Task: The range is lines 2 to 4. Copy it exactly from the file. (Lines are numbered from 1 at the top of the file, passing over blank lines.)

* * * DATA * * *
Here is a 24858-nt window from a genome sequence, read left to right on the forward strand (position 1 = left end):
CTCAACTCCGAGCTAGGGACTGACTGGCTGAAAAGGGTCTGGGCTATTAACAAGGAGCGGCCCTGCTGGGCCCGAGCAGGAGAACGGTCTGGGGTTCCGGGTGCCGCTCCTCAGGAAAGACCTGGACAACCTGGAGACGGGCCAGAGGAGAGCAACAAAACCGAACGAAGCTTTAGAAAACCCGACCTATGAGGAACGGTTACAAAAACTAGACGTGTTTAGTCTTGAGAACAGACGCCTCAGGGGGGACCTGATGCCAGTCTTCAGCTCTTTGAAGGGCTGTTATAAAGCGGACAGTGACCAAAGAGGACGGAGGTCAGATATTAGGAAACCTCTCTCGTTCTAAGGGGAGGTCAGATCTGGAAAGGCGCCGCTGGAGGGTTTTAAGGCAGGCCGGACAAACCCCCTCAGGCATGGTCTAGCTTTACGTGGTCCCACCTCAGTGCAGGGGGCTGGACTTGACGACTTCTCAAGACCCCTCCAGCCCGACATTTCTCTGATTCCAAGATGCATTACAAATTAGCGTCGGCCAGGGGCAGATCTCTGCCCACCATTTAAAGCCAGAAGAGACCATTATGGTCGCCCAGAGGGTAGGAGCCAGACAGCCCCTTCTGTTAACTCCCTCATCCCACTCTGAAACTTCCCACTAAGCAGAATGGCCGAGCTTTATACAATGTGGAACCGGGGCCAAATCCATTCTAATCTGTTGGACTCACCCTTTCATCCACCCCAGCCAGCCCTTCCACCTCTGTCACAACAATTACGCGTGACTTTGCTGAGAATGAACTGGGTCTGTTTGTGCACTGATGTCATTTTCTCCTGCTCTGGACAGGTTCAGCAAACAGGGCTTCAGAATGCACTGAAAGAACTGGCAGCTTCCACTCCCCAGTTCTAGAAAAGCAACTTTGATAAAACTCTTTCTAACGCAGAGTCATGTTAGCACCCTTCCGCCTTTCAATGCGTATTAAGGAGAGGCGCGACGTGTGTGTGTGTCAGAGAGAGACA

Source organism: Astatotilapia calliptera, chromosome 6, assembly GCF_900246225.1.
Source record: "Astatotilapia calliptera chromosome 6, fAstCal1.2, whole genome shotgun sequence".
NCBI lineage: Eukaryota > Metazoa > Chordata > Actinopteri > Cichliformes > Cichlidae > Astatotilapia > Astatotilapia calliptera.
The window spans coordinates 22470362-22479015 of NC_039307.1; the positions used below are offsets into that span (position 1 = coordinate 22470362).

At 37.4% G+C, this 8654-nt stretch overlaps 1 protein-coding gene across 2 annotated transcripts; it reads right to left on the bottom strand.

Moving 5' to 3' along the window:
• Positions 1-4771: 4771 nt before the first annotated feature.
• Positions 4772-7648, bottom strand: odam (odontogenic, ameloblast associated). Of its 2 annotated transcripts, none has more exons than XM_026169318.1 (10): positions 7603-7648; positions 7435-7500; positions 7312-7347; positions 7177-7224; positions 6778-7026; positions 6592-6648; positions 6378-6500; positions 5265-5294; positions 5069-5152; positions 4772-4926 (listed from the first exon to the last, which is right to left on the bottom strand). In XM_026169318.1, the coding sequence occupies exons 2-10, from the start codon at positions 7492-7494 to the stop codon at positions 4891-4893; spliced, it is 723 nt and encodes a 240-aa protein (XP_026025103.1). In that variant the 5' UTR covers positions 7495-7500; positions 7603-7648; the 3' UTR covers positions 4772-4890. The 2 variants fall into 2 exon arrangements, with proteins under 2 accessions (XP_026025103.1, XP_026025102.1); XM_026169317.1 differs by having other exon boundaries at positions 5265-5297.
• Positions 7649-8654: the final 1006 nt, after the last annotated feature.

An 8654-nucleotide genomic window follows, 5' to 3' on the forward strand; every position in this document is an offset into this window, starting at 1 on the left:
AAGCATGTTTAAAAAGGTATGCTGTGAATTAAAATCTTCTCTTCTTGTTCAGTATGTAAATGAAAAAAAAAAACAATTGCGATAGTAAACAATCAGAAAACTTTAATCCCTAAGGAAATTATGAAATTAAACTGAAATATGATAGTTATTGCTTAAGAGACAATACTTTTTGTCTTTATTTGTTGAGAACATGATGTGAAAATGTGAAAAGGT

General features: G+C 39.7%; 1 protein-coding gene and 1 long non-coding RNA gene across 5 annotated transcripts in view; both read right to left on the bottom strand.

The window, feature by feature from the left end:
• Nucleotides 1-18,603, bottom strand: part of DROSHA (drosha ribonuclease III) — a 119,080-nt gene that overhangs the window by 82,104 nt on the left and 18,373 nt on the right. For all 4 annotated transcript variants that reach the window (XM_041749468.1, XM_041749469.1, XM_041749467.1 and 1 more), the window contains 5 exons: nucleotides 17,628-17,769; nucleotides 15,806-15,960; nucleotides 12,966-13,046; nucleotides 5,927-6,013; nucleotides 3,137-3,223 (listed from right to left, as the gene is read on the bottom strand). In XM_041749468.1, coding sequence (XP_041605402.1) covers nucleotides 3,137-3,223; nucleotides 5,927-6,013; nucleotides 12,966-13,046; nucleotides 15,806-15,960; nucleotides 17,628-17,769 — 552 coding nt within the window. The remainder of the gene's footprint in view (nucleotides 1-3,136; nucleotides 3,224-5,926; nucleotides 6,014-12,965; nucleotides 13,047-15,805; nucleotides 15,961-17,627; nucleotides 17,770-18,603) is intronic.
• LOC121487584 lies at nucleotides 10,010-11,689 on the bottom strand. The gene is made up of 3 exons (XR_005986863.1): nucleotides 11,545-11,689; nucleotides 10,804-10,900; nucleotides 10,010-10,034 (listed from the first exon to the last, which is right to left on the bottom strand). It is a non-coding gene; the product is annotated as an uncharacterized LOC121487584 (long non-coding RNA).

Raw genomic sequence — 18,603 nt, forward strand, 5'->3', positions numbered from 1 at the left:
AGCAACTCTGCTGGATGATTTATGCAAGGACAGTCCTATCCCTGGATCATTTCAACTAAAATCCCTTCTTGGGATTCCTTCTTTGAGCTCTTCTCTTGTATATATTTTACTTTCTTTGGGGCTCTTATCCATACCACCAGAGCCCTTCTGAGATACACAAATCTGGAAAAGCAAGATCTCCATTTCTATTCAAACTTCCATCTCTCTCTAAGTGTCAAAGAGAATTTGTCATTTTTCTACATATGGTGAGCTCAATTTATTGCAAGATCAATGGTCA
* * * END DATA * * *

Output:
CTCAACTCCGAGCTAGGGACTGACTGGCTGAAAAGGGTCTGGGCTATTAACAAGGAGCGGCCCTGCTGGGCCCGAGCAGGAGAACGGTCTGGGGTTCCGGGTGCCGCTCCTCAGGAAAGACCTGGACAACCTGGAGACGGGCCAGAGGAGAGCAACAAAACCGAACGAAGCTTTAGAAAACCCGACCTATGAGGAACGGTTACAAAAACTAGACGTGTTTAGTCTTGAGAACAGACGCCTCAGGGGGGACCTGATGCCAGTCTTCAGCTCTTTGAAGGGCTGTTATAAAGCGGACAGTGACCAAAGAGGACGGAGGTCAGATATTAGGAAACCTCTCTCGTTCTAAGGGGAGGTCAGATCTGGAAAGGCGCCGCTGGAGGGTTTTAAGGCAGGCCGGACAAACCCCCTCAGGCATGGTCTAGCTTTACGTGGTCCCACCTCAGTGCAGGGGGCTGGACTTGACGACTTCTCAAGACCCCTCCAGCCCGACATTTCTCTGATTCCAAGATGCATTACAAATTAGCGTCGGCCAGGGGCAGATCTCTGCCCACCATTTAAAGCCAGAAGAGACCATTATGGTCGCCCAGAGGGTAGGAGCCAGACAGCCCCTTCTGTTAACTCCCTCATCCCACTCTGAAACTTCCCACTAAGCAGAATGGCCGAGCTTTATACAATGTGGAACCGGGGCCAAATCCATTCTAATCTGTTGGACTCACCCTTTCATCCACCCCAGCCAGCCCTTCCACCTCTGTCACAACAATTACGCGTGACTTTGCTGAGAATGAACTGGGTCTGTTTGTGCACTGATGTCATTTTCTCCTGCTCTGGACAGGTTCAGCAAACAGGGCTTCAGAATGCACTGAAAGAACTGGCAGCTTCCACTCCCCAGTTCTAGAAAAGCAACTTTGATAAAACTCTTTCTAACGCAGAGTCATGTTAGCACCCTTCCGCCTTTCAATGCGTATTAAGGAGAGGCGCGACGTGTGTGTGTGTCAGAGAGAGACA

Source organism: Astatotilapia calliptera, chromosome 6, assembly GCF_900246225.1.
Source record: "Astatotilapia calliptera chromosome 6, fAstCal1.2, whole genome shotgun sequence".